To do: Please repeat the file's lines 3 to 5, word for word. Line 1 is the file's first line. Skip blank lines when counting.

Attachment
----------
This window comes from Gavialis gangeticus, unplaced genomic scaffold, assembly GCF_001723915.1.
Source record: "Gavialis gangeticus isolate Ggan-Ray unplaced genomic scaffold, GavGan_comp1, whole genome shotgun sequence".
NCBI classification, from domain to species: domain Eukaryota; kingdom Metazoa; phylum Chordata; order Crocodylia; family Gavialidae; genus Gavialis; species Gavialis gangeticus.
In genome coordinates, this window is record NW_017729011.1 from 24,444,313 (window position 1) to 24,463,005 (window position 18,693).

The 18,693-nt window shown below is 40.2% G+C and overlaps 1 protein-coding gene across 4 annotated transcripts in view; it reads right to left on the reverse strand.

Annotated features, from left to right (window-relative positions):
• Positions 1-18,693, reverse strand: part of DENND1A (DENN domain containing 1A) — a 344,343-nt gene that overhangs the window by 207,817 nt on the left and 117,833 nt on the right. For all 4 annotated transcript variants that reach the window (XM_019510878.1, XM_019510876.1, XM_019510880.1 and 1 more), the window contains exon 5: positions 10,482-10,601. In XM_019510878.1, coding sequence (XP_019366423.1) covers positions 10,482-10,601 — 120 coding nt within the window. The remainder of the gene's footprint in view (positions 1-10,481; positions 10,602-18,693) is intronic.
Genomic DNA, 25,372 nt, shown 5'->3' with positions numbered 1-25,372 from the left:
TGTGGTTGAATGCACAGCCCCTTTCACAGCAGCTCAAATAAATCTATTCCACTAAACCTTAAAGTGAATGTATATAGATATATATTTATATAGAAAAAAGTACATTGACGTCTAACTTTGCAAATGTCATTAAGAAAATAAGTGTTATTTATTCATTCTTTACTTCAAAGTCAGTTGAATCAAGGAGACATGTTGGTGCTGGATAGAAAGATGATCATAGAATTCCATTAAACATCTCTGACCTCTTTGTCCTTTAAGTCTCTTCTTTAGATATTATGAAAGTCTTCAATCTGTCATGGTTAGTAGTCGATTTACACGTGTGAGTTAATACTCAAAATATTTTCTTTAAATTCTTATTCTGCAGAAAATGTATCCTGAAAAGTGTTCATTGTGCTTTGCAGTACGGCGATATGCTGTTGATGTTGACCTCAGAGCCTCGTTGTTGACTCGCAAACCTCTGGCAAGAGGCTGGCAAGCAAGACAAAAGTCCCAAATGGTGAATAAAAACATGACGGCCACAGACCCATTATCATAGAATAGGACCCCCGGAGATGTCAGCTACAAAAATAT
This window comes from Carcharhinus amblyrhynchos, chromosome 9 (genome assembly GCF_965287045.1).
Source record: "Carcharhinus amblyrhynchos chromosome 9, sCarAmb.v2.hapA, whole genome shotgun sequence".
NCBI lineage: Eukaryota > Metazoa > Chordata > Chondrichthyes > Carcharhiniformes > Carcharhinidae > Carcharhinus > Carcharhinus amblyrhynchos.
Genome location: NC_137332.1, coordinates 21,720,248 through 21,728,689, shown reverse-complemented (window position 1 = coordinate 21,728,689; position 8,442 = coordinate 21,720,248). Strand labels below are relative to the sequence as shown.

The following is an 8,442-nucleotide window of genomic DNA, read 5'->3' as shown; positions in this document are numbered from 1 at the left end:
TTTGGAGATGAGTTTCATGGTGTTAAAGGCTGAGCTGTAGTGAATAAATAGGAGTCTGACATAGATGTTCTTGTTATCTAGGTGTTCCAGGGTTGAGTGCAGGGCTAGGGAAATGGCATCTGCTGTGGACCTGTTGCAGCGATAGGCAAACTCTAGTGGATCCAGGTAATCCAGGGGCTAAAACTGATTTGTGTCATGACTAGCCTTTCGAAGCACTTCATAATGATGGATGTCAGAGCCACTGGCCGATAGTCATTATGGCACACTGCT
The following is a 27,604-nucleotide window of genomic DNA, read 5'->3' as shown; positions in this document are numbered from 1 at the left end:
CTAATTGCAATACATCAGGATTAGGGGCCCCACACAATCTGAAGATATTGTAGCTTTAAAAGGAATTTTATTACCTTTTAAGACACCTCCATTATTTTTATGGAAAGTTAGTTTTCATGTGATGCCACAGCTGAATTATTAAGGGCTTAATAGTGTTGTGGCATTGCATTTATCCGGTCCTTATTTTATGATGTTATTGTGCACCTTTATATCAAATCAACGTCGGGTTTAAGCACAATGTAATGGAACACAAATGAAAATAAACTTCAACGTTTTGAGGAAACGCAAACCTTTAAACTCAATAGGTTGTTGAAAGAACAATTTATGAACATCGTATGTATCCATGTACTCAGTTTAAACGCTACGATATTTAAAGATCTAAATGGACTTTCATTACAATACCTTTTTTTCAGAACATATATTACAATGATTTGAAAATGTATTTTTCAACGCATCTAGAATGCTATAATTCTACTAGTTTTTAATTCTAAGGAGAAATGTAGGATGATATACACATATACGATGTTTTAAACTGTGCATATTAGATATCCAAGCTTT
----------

NCBI classification, from domain to species: domain Eukaryota; kingdom Metazoa; phylum Chordata; order Crocodylia; family Gavialidae; genus Gavialis; species Gavialis gangeticus.
In genome coordinates, this window is record NW_017729011.1 from 24,444,313 (window position 1) to 24,463,005 (window position 18,693).

The 18,693-nt window shown below is 40.2% G+C and overlaps 1 protein-coding gene across 4 annotated transcripts in view; it reads right to left on the reverse strand.